Jannik Lindquist

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Hello :-) My name is Jannik. I write about Socrates and the Stoics. 

I have a degree in philosophy and classics from the University of Copenhagen - and I have been thinking about ancient Greek and Roman philosophy for more than thirty years now. For almost four years I have been running a so-called Collection on Google+ about Socrates and the Stoics in general and Seneca in particular.  Almost 150.000 people from all over the world are following the collection and there are lots of interesting discussions. The purpose of my profile here on Patreon is to give you a chance to support my work on these topics financially and, thus, to give me a chance to commit more time to take part in the debate on my collection on Google+ and to produce more interesting content. 

What's it all about?
The focus of my work is the ancient Greek and Roman philosophy of happiness (eudaimonia) which was the most widespread philosophical tradition in the Western world from when it was first extensively introduced in the philosophical dialogues of Plato in Athens in the fourth century BC all the way up to the writings of the Roman Emperor Marcus Aurelius in the late second century CE. In other words, a period of more than five hundred years. Since the core concepts and questions in this tradition was defined by the Socrates we meet in Plato's dialogues - and since all the following thinkers in the tradition saw themselves as followers of Socrates - it seems to be both fair and informative to call it the Socratic tradition.

So why do I focus almost exclusively on Stoicism rather than, say, Aristotle or Epicurus - or simply on Socrates?
Because I think Stoicism is the most advanced and well-argued version of the Socratic philosophy of happiness.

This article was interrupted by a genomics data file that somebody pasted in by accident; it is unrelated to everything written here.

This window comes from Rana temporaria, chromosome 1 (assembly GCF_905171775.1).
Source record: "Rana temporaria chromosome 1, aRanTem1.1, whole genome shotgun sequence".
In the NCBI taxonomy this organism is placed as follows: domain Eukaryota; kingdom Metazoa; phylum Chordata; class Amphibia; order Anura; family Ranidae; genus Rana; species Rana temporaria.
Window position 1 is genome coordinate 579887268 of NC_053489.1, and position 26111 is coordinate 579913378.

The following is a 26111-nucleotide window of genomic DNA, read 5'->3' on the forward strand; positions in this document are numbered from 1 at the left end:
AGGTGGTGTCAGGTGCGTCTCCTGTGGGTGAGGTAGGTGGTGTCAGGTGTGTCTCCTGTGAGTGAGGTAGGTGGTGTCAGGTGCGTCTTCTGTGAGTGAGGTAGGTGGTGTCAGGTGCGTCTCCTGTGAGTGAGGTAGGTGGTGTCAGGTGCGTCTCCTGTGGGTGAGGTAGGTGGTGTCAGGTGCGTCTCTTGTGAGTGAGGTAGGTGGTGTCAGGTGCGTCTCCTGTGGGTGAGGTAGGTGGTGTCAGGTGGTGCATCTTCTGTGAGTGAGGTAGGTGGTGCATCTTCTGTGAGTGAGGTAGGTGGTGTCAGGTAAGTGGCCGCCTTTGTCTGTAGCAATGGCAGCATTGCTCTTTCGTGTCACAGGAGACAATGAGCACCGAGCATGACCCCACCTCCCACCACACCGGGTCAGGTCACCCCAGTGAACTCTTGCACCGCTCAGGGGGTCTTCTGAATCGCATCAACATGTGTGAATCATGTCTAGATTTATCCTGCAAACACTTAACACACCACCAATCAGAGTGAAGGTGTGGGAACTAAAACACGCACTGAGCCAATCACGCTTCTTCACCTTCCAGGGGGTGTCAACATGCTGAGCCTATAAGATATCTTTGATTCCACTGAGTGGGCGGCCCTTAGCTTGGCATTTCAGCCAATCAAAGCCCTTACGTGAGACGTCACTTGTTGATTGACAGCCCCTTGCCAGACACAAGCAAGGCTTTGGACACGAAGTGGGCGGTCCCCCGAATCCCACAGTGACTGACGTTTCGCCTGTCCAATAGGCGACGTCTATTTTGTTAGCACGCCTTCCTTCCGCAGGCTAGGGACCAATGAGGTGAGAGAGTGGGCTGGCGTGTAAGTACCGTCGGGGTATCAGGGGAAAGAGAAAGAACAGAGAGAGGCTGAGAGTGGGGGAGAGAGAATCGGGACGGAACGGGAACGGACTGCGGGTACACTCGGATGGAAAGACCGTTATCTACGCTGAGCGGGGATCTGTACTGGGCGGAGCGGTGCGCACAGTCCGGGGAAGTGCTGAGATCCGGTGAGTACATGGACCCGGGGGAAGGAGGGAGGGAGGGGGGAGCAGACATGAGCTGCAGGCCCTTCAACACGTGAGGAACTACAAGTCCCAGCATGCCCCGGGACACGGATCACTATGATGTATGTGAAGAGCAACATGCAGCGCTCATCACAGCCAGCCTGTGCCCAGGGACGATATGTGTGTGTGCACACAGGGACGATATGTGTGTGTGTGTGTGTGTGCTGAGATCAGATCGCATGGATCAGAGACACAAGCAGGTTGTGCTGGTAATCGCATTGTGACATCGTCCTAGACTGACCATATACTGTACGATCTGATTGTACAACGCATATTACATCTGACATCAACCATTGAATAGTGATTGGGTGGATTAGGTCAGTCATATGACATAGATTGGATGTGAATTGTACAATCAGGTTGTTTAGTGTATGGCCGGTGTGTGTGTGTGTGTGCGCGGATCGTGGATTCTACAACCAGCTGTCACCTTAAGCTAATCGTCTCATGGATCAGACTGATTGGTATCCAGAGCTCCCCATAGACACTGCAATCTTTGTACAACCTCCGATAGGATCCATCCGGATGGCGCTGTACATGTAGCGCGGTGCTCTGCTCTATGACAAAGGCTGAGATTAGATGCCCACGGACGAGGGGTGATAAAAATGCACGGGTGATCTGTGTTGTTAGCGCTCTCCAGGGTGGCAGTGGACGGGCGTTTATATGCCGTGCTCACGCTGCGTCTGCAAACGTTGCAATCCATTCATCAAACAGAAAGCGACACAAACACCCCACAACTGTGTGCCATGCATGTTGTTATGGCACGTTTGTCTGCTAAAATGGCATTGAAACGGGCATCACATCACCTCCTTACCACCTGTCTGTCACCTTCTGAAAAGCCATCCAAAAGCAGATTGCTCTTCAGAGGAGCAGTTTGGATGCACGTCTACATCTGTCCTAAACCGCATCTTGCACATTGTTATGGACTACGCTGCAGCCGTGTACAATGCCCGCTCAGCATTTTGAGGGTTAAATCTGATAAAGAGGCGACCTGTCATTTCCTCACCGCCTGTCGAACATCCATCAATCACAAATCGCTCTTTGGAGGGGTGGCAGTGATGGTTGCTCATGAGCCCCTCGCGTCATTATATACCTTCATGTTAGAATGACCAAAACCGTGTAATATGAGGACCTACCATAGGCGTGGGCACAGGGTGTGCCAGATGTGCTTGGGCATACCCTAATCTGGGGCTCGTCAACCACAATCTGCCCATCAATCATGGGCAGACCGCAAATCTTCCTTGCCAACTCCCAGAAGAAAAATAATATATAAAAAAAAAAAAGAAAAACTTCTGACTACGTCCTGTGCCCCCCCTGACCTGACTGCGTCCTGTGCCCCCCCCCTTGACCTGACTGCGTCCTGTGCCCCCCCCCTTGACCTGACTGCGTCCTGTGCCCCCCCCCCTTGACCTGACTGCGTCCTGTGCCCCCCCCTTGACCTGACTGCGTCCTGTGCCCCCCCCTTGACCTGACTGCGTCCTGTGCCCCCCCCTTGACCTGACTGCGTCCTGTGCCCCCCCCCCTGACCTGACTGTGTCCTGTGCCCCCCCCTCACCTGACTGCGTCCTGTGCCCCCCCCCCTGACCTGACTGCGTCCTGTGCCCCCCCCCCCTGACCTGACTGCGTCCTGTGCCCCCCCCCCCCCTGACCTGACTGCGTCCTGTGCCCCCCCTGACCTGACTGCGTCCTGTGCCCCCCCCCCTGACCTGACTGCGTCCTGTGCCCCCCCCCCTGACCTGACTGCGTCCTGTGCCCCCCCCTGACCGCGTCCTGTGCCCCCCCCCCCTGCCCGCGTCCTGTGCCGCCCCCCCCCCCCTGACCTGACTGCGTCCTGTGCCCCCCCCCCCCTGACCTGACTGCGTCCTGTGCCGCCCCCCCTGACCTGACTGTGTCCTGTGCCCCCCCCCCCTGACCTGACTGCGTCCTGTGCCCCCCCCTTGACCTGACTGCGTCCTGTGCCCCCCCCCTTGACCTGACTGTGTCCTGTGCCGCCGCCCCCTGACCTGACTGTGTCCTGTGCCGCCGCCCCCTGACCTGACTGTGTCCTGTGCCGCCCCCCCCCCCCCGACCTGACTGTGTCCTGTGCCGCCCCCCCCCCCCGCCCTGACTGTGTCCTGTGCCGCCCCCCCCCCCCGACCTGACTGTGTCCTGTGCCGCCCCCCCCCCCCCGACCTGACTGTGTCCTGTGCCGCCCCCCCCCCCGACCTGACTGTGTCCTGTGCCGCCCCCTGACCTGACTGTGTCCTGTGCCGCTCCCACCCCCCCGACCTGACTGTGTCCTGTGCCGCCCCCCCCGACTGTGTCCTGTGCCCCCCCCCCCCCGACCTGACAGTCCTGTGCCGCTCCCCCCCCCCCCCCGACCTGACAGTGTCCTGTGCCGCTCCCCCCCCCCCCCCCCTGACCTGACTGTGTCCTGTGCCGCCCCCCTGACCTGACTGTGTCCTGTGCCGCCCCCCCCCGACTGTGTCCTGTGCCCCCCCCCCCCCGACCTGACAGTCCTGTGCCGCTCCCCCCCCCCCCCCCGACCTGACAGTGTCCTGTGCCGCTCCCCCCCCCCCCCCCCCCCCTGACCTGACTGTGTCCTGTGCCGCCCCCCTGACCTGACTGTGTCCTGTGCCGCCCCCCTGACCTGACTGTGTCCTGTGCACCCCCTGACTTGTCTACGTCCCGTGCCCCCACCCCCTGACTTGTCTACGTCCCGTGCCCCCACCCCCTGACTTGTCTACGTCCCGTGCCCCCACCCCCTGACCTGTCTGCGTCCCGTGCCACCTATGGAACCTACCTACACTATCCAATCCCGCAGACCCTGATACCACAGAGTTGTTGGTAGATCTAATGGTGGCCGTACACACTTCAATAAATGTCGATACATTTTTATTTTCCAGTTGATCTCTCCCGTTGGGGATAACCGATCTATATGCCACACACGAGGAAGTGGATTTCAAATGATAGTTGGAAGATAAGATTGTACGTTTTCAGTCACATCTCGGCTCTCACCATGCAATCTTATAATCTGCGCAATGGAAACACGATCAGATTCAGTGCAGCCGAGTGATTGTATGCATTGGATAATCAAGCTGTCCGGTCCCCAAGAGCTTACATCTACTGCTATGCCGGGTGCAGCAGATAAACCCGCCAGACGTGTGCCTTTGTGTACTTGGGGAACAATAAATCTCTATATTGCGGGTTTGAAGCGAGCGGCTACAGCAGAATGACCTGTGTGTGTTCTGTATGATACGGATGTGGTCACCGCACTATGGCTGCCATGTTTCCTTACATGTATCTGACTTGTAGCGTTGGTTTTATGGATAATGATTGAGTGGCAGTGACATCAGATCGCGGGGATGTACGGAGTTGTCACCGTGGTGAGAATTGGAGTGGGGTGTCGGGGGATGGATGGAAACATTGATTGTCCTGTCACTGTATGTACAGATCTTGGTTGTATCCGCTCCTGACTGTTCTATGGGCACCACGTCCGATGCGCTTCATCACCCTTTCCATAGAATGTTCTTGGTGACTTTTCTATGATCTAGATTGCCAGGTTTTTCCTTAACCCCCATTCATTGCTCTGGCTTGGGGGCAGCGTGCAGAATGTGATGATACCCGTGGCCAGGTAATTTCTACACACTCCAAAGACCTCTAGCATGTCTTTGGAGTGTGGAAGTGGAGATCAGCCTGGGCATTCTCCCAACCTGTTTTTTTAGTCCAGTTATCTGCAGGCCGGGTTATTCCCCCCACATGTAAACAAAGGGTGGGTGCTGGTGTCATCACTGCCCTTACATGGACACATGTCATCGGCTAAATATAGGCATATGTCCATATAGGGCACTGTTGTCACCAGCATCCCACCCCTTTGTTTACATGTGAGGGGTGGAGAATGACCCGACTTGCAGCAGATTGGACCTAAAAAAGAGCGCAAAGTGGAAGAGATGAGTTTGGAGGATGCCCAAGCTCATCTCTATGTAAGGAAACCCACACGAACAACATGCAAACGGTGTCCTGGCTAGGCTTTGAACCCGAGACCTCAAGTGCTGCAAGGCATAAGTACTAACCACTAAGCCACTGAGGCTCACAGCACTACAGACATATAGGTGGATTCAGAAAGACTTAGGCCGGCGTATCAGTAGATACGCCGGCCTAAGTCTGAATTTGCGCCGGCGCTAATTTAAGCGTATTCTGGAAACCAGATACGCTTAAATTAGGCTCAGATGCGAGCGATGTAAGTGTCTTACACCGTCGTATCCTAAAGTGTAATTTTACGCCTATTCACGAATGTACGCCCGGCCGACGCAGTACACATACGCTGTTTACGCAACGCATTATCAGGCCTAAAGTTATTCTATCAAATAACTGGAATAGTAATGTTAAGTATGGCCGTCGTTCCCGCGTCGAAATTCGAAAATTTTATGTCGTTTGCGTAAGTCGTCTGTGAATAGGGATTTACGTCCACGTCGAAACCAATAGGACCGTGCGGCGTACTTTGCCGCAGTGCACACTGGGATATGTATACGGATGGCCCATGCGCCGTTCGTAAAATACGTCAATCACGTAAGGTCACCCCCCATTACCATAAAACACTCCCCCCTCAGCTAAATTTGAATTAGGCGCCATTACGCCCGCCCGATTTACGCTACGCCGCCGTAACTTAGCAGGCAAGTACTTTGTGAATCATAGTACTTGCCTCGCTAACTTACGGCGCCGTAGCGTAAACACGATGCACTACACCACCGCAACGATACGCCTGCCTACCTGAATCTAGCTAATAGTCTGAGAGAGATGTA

But why, then, do I focus almost exclusively on the Roman Stoic Seneca and not on, say, Epictetus or Marcus Aurelius?
Here are parts of the answer:

"Seneca remains, for us today no less than for the revivers of Stoicism in the sixteenth century, our best representative of ancient Stoicism. In his case as in few others we have the luxury of reading, with their full contexts, whole works of philosophy by a Stoic. He is still an excellent, indeed indispensable, source for those who may wish to learn about, and learn from, Stoicism and its outlook on life"

- Seneca - Moral and Political Essays. Edited and translated by John M. Cooper and J. F. Procopé, Cambridge University Press, 1995, location 446

"Seneca’s writings constitute the fullest surviving evidence for the Stoic view of the emotions",

- David Konstan, "Senecan emotions", in "The Cambridge Companion to Seneca", ed. by Shadi Bartsch, Cambridge University Press, 2015, p. 174. 

I think of Seneca's writings to Lucilius - his letters and the work "On Natural Questions" - as one very comprehensive introduction to Stoicism and I am currently mostly focusing on the letters in this collection. I highly recommend the very recent (2015) complete translation of the letters done by Margaret Graver and A. A. Long for Chicago University Press.

Does all this mean that I believe that Seneca is right about everything?
The answer is no :-) I don't even think it is enough to read Seneca to get a full picture of Stoicism. Cicero is extremely important as well - both as a source for orthodox Stoicism and as a very intelligent writer thinking about Stoicism. The other sources for Greek Stoicism are extremely important as well. I highly recommend Brad Inwood's collection of sources for early Stoicism, "The Stoics Reader". It's a very comprehensive selection of texts with great comments and notes.

My collection about Stoicism on Google+

Thank you for your interest!
Best wishes
4 of 1000 patrons
Reaching this goal will enable me to work one day less at my dayjob each week and commit the time to answer more comments on my Google+ Collection and to write more about Stoicism in order to provide you with even more interesting food for thought. This could, for example, be articles, book reviews and videos.
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